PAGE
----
- Steaming– For a lobster weighing between 1 1/4 and 1 1/2 pounds, steam it in a covered steamer basket for 18 to 20 minutes. Ensure at least two inches of water in the pot, so it doesn’t boil dry.
- Broiling– When broiling a lobster, spray the flesh with melted butter and sprinkle it with bread crumbs. Broil the lobster six inches from the heat source until the bread crumbs turn brown, then move it to a 400°F oven to finish cooking.
- Grilling– First, parboil the lobster for five to seven minutes. Before grilling the lobster, split it in half lengthwise and brush the flesh with olive oil. You can season it with salt and some pepper, then grill over medium-high heat for about eight minutes.
Whichever method you select, cook your lobster thoroughly to kill any bacteria that may be present.
A word of caution: don’t overcook it; when the meat is no longer transparent, it means it’s well-cooked. If you overcook the lobster, the flesh becomes tough and rubbery.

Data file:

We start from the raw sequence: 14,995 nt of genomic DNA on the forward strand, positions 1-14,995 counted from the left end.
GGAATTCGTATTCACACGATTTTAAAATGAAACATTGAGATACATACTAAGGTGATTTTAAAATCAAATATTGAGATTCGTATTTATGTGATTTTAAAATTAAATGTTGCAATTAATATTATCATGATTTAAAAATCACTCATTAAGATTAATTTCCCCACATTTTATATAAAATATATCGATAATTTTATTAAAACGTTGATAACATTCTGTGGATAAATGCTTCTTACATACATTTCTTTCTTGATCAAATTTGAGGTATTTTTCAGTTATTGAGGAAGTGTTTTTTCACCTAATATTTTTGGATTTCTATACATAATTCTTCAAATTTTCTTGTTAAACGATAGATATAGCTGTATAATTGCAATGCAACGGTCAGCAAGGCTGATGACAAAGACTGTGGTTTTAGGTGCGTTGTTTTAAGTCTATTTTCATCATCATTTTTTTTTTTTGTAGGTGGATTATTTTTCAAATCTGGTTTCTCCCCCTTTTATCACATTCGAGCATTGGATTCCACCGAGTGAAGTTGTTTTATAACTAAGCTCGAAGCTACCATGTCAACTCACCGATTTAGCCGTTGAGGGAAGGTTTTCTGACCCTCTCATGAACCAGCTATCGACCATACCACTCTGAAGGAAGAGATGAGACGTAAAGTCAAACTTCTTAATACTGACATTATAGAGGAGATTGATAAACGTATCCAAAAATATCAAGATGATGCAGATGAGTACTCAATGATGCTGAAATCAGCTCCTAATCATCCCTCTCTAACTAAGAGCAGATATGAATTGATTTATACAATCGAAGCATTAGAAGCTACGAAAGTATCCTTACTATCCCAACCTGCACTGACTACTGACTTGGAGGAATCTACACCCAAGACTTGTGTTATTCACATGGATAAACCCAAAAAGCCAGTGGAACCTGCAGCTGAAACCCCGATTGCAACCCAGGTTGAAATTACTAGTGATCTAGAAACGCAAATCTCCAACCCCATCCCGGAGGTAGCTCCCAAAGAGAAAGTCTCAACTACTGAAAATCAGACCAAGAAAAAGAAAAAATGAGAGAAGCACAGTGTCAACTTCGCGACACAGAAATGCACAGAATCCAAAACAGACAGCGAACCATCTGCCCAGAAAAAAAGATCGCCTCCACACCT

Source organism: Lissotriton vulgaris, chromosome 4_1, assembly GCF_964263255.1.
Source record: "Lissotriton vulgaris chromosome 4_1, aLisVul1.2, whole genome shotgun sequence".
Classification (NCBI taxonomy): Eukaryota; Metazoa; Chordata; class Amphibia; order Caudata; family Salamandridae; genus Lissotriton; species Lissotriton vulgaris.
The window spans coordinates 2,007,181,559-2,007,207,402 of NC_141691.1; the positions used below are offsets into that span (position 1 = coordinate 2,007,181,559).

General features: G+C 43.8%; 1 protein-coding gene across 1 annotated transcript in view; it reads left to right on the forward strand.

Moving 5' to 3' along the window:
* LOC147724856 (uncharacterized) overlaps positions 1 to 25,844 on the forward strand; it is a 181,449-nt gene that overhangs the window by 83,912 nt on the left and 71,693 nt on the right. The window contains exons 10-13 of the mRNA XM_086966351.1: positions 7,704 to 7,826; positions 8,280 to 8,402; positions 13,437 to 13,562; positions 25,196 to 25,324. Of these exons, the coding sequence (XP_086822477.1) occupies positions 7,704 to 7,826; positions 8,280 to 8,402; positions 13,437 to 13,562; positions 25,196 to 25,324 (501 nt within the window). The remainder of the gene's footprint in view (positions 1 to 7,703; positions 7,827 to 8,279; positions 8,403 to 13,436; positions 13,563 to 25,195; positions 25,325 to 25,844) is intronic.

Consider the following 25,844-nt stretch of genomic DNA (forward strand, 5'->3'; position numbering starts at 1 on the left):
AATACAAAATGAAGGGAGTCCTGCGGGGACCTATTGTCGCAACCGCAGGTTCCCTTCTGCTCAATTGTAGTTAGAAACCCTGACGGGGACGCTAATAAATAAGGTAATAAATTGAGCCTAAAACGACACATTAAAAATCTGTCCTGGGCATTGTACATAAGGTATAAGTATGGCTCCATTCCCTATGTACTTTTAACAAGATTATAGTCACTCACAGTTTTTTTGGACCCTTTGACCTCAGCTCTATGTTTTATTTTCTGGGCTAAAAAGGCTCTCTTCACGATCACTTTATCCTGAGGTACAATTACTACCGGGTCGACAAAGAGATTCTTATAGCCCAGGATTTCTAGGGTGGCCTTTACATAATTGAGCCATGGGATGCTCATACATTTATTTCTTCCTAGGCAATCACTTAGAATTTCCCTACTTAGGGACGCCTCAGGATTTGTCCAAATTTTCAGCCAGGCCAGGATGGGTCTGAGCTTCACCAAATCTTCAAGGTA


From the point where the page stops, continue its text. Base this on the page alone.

Which Parts Of The Lobster Should You Eat?
You can eat the meat from the lobster’s legs, claws, and tail. Removing the tail meat is easy, but extracting claw meat is tricky. Claw meat contains rich and intense flavor, so it’s worth the effort.
As for the leg meat, you’ll have to suck it out with a straw as it’s pretty challenging to remove. The best way to enjoy lobster is by dipping the meat in clarified butter, which brings out its natural sweetness.
When Shouldn’t You Cook A Dead Lobster?
The excellent course of action is never to consume a lobster whose exact moment of death is unknown. Once a lobster dies, it releases harmful bacteria that rapidly multiply, discharging toxins that might not get destroyed through cooking.
Additionally, if 24 hours have elapsed since the lobster’s death, don’t cook it. After a day, too many toxins get released for cooking to make the lobster safe to eat.
In short, only cook a dead lobster if you’re confident when it died, and it hasn’t been more than a few hours. If not, it’s best to get a live one and avoid the risk altogether.
It’s safe to cook and eat a freshly dead lobster. When you allow lobsters to sit dead for many hours, they decompose, causing the meat to turn poisonous, odorous, and even adopt textural changes. Happy lobster eating!